Progression of Soundscapes Through Time

The theme of soundscapes is a very broad reaching topic that could really include anything in our sonic world. Despite this, the topics of my group actually fit quite well in relation to each other and collectively represent the evolution or change of soundscapes. My topic fits into this by examining a snippet of history where the soundscape would have changed dramatically in a relatively short amount of time, making it a sonically interesting time to study and ties in well through my group’s topic of changing and evolving soundscapes. Specifically, I plan to look at the change of the natural or “ecological soundscape” of the New England region in pre-Colonial times versus when European settlers came to the area. Under this topic, I have three main subtopics, which look at how land treatment practices, hunting techniques, and language changed the soundscape.

Exemplifying sounds that would occur in the soundscape I’m studying is difficult since there were no recording devices in the time period I’m examining, but I have two contrasting sound clips that offer contrasting snippets of sound the Native Americans versus the settlers would hear. The first is birdcalls: although the European settlers undoubtedly heard them too, many songbird species and specifically the passage pigeon were hunted close to extinction.

The second clip is the sound of chopping wood; a sound well known to the settlers as they clear cut much of the forested areas in the north east.


My animated picture:

4 thoughts on “Progression of Soundscapes Through Time

  1. The ecological soundscape changed because the same sounds the two groups were hearing were perceived differently. In addition to that, the settlers made new sounds that had never been heard before in the New World. I plan to examine both facets of the changing soundscape: the change of perception and the actual changing sounds.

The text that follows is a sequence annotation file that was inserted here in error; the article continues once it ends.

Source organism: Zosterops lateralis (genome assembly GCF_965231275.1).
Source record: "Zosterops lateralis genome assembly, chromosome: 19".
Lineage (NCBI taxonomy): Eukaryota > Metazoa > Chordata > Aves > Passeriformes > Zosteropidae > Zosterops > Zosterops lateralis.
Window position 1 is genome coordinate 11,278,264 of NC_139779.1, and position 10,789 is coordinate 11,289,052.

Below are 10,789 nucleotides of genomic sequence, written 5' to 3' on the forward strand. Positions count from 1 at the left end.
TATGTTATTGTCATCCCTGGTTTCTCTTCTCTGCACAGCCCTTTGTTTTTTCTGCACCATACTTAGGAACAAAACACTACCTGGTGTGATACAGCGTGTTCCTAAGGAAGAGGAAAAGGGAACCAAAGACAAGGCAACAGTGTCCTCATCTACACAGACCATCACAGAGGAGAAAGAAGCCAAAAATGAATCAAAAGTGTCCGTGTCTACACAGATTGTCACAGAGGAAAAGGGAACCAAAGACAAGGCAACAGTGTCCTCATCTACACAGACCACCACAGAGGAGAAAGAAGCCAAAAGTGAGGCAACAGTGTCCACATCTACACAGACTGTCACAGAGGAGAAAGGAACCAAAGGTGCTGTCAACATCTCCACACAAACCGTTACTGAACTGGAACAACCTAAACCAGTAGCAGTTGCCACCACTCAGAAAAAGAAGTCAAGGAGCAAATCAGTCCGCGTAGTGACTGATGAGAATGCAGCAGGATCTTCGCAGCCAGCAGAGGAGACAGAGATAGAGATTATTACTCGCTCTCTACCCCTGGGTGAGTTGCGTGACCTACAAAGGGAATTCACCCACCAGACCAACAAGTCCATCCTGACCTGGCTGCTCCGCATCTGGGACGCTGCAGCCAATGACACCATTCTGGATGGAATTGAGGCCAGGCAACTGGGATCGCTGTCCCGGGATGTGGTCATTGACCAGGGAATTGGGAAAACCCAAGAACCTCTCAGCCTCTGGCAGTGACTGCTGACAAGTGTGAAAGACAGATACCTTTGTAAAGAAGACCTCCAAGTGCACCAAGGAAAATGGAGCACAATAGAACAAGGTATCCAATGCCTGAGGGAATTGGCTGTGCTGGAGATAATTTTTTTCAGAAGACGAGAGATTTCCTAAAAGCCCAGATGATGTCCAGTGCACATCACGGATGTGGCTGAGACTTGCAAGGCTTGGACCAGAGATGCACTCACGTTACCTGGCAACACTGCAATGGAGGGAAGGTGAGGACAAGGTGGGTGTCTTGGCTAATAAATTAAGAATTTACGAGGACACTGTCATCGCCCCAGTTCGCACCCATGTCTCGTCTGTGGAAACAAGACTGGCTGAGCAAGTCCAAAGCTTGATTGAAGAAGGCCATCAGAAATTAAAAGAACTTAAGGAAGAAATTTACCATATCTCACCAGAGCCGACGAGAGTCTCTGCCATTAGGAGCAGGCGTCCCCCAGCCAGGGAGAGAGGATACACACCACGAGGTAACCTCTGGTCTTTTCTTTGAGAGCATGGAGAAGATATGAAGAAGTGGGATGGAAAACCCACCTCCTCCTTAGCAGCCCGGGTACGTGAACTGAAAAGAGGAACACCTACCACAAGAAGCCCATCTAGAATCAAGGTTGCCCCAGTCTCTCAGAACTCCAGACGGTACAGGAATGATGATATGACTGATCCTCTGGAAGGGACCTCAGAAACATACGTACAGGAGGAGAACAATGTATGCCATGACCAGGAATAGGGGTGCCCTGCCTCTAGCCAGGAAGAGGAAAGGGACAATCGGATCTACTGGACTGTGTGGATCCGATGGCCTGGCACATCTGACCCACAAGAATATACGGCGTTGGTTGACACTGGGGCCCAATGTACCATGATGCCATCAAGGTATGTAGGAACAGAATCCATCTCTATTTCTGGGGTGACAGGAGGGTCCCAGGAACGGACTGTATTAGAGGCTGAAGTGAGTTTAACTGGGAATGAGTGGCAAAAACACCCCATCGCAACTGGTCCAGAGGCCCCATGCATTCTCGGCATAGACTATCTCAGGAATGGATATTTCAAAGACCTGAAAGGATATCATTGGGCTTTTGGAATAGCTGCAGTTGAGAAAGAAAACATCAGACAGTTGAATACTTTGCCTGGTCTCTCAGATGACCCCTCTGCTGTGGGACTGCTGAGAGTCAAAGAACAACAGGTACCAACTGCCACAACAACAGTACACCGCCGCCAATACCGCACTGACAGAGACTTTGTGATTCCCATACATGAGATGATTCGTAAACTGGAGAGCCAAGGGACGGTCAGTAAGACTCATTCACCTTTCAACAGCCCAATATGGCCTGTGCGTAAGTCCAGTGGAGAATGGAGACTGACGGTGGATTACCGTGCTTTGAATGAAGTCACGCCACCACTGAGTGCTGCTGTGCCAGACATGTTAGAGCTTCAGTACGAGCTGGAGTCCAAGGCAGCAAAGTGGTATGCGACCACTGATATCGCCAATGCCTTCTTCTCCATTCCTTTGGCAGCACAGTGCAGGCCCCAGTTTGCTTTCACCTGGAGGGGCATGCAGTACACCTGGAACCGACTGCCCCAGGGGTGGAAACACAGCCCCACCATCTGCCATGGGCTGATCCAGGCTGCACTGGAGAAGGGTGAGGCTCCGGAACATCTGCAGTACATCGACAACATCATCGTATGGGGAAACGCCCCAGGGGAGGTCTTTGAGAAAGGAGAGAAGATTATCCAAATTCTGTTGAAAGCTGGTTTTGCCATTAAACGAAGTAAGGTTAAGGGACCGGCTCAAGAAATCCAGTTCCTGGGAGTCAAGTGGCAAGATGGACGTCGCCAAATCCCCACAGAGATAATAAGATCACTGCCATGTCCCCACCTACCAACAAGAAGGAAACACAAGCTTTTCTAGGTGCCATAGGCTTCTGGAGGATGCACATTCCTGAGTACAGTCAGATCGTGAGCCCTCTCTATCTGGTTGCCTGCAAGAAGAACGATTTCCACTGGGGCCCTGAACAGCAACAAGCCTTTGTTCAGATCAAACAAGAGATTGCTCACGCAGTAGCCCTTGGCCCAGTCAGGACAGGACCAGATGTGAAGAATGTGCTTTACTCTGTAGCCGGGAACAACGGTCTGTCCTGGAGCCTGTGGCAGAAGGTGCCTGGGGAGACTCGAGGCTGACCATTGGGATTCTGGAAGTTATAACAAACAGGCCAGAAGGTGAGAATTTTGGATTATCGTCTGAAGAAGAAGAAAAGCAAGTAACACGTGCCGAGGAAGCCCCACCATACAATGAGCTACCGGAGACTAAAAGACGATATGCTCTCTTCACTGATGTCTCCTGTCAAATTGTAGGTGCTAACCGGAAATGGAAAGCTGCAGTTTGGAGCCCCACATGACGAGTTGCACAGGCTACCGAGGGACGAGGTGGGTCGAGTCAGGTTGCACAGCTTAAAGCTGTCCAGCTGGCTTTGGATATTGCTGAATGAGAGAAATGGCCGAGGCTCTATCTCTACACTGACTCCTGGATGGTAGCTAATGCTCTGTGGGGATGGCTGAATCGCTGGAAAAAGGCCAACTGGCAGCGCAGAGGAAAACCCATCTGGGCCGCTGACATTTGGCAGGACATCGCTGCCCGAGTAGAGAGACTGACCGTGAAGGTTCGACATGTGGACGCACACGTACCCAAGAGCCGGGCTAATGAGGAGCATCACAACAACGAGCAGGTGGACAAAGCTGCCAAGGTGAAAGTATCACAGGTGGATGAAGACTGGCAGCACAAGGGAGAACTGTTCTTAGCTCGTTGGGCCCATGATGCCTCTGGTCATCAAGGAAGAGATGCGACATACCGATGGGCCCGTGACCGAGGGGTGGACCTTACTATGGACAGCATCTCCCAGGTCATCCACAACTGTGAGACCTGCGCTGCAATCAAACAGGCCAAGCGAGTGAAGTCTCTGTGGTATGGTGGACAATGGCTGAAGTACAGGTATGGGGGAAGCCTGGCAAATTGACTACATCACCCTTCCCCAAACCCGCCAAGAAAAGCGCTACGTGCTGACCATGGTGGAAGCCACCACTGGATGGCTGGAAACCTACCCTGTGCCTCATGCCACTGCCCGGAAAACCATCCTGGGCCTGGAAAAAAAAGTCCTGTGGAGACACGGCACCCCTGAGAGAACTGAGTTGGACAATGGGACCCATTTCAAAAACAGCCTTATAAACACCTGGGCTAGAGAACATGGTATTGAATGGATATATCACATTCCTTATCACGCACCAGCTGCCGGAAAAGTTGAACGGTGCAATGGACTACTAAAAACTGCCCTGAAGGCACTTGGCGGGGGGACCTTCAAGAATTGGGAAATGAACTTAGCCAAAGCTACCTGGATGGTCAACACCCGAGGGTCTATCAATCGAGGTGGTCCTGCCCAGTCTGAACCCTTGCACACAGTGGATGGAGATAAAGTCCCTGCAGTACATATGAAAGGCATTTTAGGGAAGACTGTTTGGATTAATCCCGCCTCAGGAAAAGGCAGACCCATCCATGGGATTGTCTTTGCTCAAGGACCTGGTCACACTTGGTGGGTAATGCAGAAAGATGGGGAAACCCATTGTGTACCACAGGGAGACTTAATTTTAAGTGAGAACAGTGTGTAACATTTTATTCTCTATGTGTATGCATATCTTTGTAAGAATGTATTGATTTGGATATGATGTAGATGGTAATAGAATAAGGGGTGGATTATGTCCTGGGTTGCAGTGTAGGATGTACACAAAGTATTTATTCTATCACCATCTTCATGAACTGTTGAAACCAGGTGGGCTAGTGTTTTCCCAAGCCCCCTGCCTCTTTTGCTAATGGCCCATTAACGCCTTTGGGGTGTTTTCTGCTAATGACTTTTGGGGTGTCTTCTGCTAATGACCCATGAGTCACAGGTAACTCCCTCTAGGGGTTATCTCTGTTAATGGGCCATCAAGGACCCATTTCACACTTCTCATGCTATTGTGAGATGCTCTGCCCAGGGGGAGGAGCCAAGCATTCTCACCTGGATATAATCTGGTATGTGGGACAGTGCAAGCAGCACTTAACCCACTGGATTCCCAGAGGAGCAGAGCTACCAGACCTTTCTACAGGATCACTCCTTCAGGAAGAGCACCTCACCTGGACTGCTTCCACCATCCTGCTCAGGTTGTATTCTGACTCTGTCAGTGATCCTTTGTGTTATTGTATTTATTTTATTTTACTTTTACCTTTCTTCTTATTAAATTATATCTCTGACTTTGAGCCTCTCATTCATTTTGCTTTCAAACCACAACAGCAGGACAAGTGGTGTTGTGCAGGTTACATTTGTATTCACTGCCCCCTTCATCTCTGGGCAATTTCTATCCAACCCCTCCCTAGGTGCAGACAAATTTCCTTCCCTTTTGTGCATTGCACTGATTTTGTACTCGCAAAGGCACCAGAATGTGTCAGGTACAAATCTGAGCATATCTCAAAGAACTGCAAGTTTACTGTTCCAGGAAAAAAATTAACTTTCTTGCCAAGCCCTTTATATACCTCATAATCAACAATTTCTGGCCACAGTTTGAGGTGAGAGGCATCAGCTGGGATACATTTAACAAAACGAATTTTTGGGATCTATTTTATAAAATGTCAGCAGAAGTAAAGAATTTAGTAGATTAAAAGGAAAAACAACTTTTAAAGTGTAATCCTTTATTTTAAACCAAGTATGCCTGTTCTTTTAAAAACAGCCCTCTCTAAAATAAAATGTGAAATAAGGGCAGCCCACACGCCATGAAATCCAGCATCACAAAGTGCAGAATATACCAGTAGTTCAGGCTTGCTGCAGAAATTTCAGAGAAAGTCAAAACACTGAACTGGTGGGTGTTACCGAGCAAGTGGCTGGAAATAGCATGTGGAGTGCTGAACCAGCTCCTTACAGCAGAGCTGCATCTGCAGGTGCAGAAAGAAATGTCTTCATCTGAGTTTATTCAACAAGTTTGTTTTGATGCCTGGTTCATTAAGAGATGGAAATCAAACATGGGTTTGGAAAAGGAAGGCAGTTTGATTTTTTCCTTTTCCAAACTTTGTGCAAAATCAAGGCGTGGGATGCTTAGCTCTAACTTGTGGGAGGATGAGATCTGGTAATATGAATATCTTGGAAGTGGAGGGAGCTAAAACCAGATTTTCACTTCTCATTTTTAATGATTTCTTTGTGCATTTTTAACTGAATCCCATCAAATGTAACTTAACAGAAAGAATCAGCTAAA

2. Native Americans were in touch with a vast array of noises that the wilderness they occupied reverberated with. When Europeans came into this soundscape, they brought new technologies, which would create new sounds. Also they created more established settlements and practices that would have drowned out the surrounding sounds Native Americans would have paid attention too. This evolution of the soundscape would create new noises by deffinition, as evolution is basically a change over time and the only way to change a soundscape is to introduce or delete sound. So yeah maybe there was some overlap but they were hearing different sounds….

  3. As Katie said, wouldn’t both groups be hearing similar sounds? Would it be that different sounds would become the focus of the soundscape?

  4. Do you think that the ecological soundscape changed because people (settlers/native americans) were hearing different sounds? Or because they were hearing the same sounds in different ways?

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